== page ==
The Australasian leg of the Stormers' campaign will be critical to their tournament ambitions, writes RYAN VREDE.
The Stormers started their Vodacom Super Rugby season well, losing just once, and sit in third place going into their tour opener against the Highlanders on Saturday. It's a game they can reasonably expect to win, particularly if they execute their defensive game plan successfully. They certainly didn't do so in the defeat to the Chiefs at Newlands a fortnight ago. The New Zealanders represented the sternest test of the Stormers' play-off credentials to date and the hosts failed to negotiate their challengers' primary threats effectively enough to retain their unbeaten record.
The Landers won't examine the Stormers' defensive structure in the manner the Chiefs were able to. They have neither the calibre of personnel nor the tactical intelligence to do so. Their nine-try haul in five matches suggests they've struggled to break down well-organised defensive teams who limit their broken-field opportunities and starve them of possession in threatening field positions. That said, they are equipped to hurt sides who slip into a tactical slumber, as the Stormers did against the Chiefs for periods of that contest.
The Stormers lost four from four on the road in 2014, and while that schedule pitted them against some of the tournament's stronger sides on their own patches (Crusaders, Chiefs, Brumbies and Reds) than this one does (Highlanders, Hurricanes, Waratahs and Force), they will have to capitalise on a kinder schedule if they are to return home with their campaign still firmly on the rails.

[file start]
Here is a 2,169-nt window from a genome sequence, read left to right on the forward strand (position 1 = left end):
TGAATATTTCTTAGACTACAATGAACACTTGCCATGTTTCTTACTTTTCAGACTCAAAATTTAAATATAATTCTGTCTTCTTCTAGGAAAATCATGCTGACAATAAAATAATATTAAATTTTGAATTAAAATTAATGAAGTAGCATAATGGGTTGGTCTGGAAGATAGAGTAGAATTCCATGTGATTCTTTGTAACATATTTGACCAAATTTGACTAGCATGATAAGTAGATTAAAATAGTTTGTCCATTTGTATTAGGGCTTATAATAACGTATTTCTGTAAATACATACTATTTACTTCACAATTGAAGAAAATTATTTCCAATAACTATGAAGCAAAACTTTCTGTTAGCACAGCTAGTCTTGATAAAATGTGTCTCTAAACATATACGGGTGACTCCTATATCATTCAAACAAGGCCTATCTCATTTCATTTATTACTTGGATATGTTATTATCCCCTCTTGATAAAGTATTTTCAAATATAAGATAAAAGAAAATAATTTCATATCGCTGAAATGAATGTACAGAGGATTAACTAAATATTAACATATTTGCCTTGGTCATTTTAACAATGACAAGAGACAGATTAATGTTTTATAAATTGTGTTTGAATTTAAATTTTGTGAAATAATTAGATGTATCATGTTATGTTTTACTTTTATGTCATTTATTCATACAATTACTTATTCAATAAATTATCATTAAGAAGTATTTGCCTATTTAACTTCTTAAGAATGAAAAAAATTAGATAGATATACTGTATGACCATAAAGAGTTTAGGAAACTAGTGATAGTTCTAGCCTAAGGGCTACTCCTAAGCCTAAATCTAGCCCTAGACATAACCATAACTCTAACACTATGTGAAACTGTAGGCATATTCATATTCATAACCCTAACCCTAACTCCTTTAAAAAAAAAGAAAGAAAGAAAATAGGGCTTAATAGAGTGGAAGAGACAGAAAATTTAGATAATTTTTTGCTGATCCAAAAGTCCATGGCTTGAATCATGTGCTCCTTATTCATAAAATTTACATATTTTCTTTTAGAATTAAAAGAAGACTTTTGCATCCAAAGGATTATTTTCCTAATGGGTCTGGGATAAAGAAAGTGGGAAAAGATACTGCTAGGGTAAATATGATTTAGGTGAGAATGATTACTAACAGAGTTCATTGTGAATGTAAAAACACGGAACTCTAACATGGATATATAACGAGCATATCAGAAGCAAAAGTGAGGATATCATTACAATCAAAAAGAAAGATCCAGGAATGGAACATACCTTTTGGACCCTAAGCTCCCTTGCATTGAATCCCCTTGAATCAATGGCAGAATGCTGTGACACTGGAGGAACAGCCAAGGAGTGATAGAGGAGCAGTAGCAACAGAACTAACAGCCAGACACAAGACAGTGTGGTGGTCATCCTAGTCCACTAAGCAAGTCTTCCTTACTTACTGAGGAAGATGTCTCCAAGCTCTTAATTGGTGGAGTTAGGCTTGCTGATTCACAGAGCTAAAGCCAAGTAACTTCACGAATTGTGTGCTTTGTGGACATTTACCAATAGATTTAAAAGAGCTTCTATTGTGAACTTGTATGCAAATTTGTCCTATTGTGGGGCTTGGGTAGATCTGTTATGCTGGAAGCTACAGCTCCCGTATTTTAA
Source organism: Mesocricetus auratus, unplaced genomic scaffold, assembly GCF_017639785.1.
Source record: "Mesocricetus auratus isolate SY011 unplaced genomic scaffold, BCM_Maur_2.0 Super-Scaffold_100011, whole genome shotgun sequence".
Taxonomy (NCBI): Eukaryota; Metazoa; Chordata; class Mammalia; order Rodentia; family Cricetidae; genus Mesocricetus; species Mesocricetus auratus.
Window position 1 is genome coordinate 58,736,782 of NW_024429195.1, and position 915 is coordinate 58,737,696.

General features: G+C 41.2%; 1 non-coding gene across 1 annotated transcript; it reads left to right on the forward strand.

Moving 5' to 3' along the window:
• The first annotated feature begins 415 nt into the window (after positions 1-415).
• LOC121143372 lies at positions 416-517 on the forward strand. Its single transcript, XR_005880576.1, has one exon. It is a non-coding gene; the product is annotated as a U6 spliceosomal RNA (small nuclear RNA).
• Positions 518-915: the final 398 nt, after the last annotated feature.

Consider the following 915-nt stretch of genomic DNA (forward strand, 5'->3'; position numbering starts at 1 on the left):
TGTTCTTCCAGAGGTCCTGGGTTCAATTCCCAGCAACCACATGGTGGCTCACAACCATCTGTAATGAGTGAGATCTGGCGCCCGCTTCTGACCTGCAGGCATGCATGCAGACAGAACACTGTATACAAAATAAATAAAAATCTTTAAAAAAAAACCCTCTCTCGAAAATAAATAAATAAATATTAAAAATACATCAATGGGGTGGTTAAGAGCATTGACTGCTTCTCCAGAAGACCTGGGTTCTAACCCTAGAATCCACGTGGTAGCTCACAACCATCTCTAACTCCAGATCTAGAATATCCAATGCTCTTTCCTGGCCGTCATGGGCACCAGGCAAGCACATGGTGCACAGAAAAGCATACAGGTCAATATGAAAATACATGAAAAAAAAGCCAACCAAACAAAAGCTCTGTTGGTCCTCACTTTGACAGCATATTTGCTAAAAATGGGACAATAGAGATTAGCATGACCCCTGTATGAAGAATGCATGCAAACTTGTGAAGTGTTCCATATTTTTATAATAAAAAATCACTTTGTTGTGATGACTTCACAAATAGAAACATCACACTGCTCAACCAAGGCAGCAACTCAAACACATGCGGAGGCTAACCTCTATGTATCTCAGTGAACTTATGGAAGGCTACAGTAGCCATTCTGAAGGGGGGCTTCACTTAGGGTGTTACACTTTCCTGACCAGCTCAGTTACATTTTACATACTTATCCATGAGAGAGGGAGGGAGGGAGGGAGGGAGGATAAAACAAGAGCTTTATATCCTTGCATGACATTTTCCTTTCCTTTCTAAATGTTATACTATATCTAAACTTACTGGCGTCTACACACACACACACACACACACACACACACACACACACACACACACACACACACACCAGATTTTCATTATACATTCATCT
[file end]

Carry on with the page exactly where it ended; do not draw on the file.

Their touring record of late is poor, having lost all but one of their last eight matches. Given that record, a 50% return would be a good and realistic outcome for the Cape side, with Saturday's match in Dunedin and the one against the Force their best chances of getting those two victories.
The Stormers won 21-6 when they last played in Dunedin, grinding out a result that would kick off a very good tour in which they won three from four matches. That, however, was a significantly more experienced group than the current one is. The youngsters may well be inspired by the novelty of their situation, which would then work to the Stormers' favour. The young bucks' mettle will be tested, probably most in Wellington and Sydney, and the Stormers management are sure to find out more about their mental constitution in the coming weeks.
The fact that, upon their return from the trip Down Under, the Stormers have a sequence of fixtures they can realistically expect to win if they play to potential, amplifies the importance of the tour results. That, however, is a secondary consideration, with the immediate focus to be dominated by the quest to arrest their woeful tour form.
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